It screamed, “Camel No. 1! Camel No. 1!”
There were a number of young men in kanduras (long tunics) running toward my car as they pointed their index fingers in the air as I arrived at the Al Dhafra Festival just before the gates opened. Two camel-riding men could be seen in the distance, each pulling a camel on a leash. The winner’s blanket was draped over one of the camels.
A large convoy of honking pickup trucks was following the men as they made their way across the sand dunes. People climbed into the backs of their cars and leaned their heads out the windows, waving and cheering as they recorded the spectacle on their smartphones.
I jumped on the back of the nearest pickup truck and left my little rental car behind because I couldn’t get far in the sand. I felt compelled to attend this spur of the moment celebration.
This year’s Al Dhafra Festival, a celebration of Bedouin culture, will be held at the edge of the world’s largest sand desert, the Rub al Khali, near the Emirati city of Madinat Zayed, about two hours southwest of Abu Dhabi.
Saluki races, poetry readings, and exhibits on falconry and traditional artisanship are some of the event’s highlights. The Bedouin prize the dogs’ speed and eyesight. Everything from dates straight from the tree to camel milk is available.
The camel beauty contests, on the other hand, are the festival’s centrepiece.
For the duration of the week-long festival, Al Dhafra is the centre of the camel universe. There were more than 24,000 camels from all over the Middle East competing for a total prize money of 60 million Emirati dirhams in 2019, the year I attended. Also, huge sums of money are exchanged for the sale of particularly stunning camels.
At the time, two camel breeders from the same family were arguing over which of their animals was more beautiful, and they needed the help of a few impartial judges.
A multimillion-dollar industry has grown out of camel beauty contests, with heritage festivals sponsored by states all over the country.
To celebrate Bedouin culture, generate tourism, and preserve the purity of certain camel breeds are the goals of the Al Dhafra Festival, which was formally launched by the government in 2008.
In the last fifty years, Bedouin society has all but disappeared. Nomadic herding patterns have been stifled by modern borders, and other traditional cultural practises have been upended by economic and technological change.
Al Dhafra is one of the few ways that urbanised Bedouins can meaningfully preserve their traditions.
It doesn’t matter if a camel is owned by a sheikh or a tribesman; there are competitions for camels of all kinds. The standards, on the other hand, have not changed.
Camels have long legs, a long neck, a nice shapely hump on their lower back, pert ears, expressive eyes, long droopy lips, and, of course, a shiny coat and an elegant posture. The ideal camel has all of these characteristics.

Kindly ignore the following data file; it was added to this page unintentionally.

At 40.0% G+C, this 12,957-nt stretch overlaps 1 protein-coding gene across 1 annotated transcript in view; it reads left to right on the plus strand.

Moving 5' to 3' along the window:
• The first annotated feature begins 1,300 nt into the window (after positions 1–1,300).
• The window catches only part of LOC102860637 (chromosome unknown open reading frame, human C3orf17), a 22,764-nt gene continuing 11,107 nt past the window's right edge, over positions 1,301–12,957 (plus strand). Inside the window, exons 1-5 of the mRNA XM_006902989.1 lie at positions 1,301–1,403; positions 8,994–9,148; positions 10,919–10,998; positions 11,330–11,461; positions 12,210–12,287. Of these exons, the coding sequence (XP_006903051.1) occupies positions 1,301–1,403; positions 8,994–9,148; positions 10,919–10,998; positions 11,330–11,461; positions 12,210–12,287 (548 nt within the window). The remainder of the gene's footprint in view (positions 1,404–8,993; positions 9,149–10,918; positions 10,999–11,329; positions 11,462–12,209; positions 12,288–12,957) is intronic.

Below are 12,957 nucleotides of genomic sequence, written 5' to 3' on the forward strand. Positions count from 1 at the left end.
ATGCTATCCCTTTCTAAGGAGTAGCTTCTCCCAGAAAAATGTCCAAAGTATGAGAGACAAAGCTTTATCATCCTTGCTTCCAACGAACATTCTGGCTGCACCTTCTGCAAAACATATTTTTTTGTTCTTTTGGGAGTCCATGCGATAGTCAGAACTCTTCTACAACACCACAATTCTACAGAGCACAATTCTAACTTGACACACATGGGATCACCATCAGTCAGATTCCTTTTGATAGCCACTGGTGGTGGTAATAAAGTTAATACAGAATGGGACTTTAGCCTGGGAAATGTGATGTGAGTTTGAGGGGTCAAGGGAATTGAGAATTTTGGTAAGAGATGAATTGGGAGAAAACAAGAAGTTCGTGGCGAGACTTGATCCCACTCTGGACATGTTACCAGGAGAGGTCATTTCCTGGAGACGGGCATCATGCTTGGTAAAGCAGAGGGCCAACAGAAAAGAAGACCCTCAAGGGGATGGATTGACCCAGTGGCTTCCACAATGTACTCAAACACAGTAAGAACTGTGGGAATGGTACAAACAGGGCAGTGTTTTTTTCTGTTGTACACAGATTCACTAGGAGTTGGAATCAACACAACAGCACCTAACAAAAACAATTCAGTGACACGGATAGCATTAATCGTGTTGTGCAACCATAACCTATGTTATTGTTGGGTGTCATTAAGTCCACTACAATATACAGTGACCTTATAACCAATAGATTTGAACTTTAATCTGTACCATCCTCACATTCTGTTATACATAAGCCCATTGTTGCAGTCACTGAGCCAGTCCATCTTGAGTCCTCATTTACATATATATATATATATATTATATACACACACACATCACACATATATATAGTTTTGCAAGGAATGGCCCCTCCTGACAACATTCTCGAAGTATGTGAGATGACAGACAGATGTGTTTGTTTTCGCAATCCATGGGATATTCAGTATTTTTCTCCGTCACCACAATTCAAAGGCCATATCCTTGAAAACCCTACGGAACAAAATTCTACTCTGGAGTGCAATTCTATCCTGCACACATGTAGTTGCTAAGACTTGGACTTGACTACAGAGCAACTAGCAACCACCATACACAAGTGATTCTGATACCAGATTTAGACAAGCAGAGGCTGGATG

As a result, a whole industry has sprung up around beauty pageants to cater to the needs of aspiring supermodels. There are camel tailors, for example, who set up a camp in Al Dhafra and sell colourful reins, shimmering camel blankets tied with tinsel tails, and even glimmering necklaces made of plastic beads and stringed coin.
There are food trucks, tents, and caravans set up along Million Street, where the camel stars show off.
Camel tack and shampoo aren’t the only things you can buy at the market. There are also a variety of winter accessories, such as colourful blankets, coffee sets, stoves, rugs, and hunting gear, as well as foldable chairs and water bottles. Restaurants that serve kebabs, cakes, and sweet karak chai are advertised with bright lights. Even the camels and the celebrants’ clothing can be cleaned by a professional laundry service.
During the festival, Emirati women play only a minor role. Women and children are traditionally excluded from camel competitions, so they spend most of their time in their tents or at a nearby market.
For the duration of my three-day visit, I was able to walk around freely, participate in camel beauty contests, and join owners of the winners at their celebrations because I was a foreigner.
At sunset, the sky turned a dusky purple and canopies with thousands of lights appeared among the sand dunes. Bedouins from all over the region had gathered inside to pay respects to their culture and traditions. There were elaborately decorated tents for each of the three tribes.
When the Almuharrami family invited me to join them in their illuminated tent to celebrate one of their camels’ victories, I followed Waheela, a beauty queen.
“She has just been crowned the most beautiful young camel in the Middle East,” said Muneef, her 12-year-old owner, with a beaming smile on her face.
At that point, the music started up again, and the men began to yowlah. Men performed a battle scene and chanted poetry as part of the traditional stick dance. Even though the sun had set when I left, the revelry had continued until the wee hours of the morning.
Originally from Germany, Kiki Streitberger now works out of London and Berlin as a photojournalist and documentary photographer. On Instagram, you can keep up with her work.